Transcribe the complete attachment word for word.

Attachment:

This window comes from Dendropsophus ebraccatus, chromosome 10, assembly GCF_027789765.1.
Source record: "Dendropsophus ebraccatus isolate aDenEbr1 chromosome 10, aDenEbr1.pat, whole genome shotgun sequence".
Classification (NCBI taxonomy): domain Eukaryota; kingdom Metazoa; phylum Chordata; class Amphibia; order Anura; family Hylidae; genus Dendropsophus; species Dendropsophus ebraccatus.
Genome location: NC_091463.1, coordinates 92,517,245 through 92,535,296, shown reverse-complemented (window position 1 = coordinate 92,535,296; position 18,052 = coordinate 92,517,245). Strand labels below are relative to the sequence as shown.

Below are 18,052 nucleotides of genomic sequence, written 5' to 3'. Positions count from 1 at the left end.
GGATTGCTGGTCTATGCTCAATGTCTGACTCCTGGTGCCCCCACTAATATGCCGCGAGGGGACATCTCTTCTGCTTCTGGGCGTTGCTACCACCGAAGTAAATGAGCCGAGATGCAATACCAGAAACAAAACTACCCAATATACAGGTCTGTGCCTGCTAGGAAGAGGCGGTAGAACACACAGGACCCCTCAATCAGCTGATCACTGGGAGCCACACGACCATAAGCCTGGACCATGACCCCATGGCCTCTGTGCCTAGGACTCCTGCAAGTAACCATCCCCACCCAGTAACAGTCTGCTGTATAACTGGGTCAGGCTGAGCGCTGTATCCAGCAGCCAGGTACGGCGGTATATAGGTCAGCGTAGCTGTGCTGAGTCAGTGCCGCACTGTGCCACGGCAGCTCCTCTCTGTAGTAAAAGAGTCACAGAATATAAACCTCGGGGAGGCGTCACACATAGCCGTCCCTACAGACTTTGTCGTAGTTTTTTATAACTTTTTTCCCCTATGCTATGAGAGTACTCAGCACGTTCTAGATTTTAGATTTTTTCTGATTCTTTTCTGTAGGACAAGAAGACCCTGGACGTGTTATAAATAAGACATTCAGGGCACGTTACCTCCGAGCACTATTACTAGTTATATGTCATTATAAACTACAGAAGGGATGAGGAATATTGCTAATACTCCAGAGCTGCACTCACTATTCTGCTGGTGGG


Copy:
This window comes from Dendropsophus ebraccatus, chromosome 10, assembly GCF_027789765.1.
Source record: "Dendropsophus ebraccatus isolate aDenEbr1 chromosome 10, aDenEbr1.pat, whole genome shotgun sequence".
Classification (NCBI taxonomy): domain Eukaryota; kingdom Metazoa; phylum Chordata; class Amphibia; order Anura; family Hylidae; genus Dendropsophus; species Dendropsophus ebraccatus.
Genome location: NC_091463.1, coordinates 92,517,245 through 92,535,296, shown reverse-complemented (window position 1 = coordinate 92,535,296; position 18,052 = coordinate 92,517,245). Strand labels below are relative to the sequence as shown.

Below are 18,052 nucleotides of genomic sequence, written 5' to 3'. Positions count from 1 at the left end.
GGATTGCTGGTCTATGCTCAATGTCTGACTCCTGGTGCCCCCACTAATATGCCGCGAGGGGACATCTCTTCTGCTTCTGGGCGTTGCTACCACCGAAGTAAATGAGCCGAGATGCAATACCAGAAACAAAACTACCCAATATACAGGTCTGTGCCTGCTAGGAAGAGGCGGTAGAACACACAGGACCCCTCAATCAGCTGATCACTGGGAGCCACACGACCATAAGCCTGGACCATGACCCCATGGCCTCTGTGCCTAGGACTCCTGCAAGTAACCATCCCCACCCAGTAACAGTCTGCTGTATAACTGGGTCAGGCTGAGCGCTGTATCCAGCAGCCAGGTACGGCGGTATATAGGTCAGCGTAGCTGTGCTGAGTCAGTGCCGCACTGTGCCACGGCAGCTCCTCTCTGTAGTAAAAGAGTCACAGAATATAAACCTCGGGGAGGCGTCACACATAGCCGTCCCTACAGACTTTGTCGTAGTTTTTTATAACTTTTTTCCCCTATGCTATGAGAGTACTCAGCACGTTCTAGATTTTAGATTTTTTCTGATTCTTTTCTGTAGGACAAGAAGACCCTGGACGTGTTATAAATAAGACATTCAGGGCACGTTACCTCCGAGCACTATTACTAGTTATATGTCATTATAAACTACAGAAGGGATGAGGAATATTGCTAATACTCCAGAGCTGCACTCACTATTCTGCTGGTGGG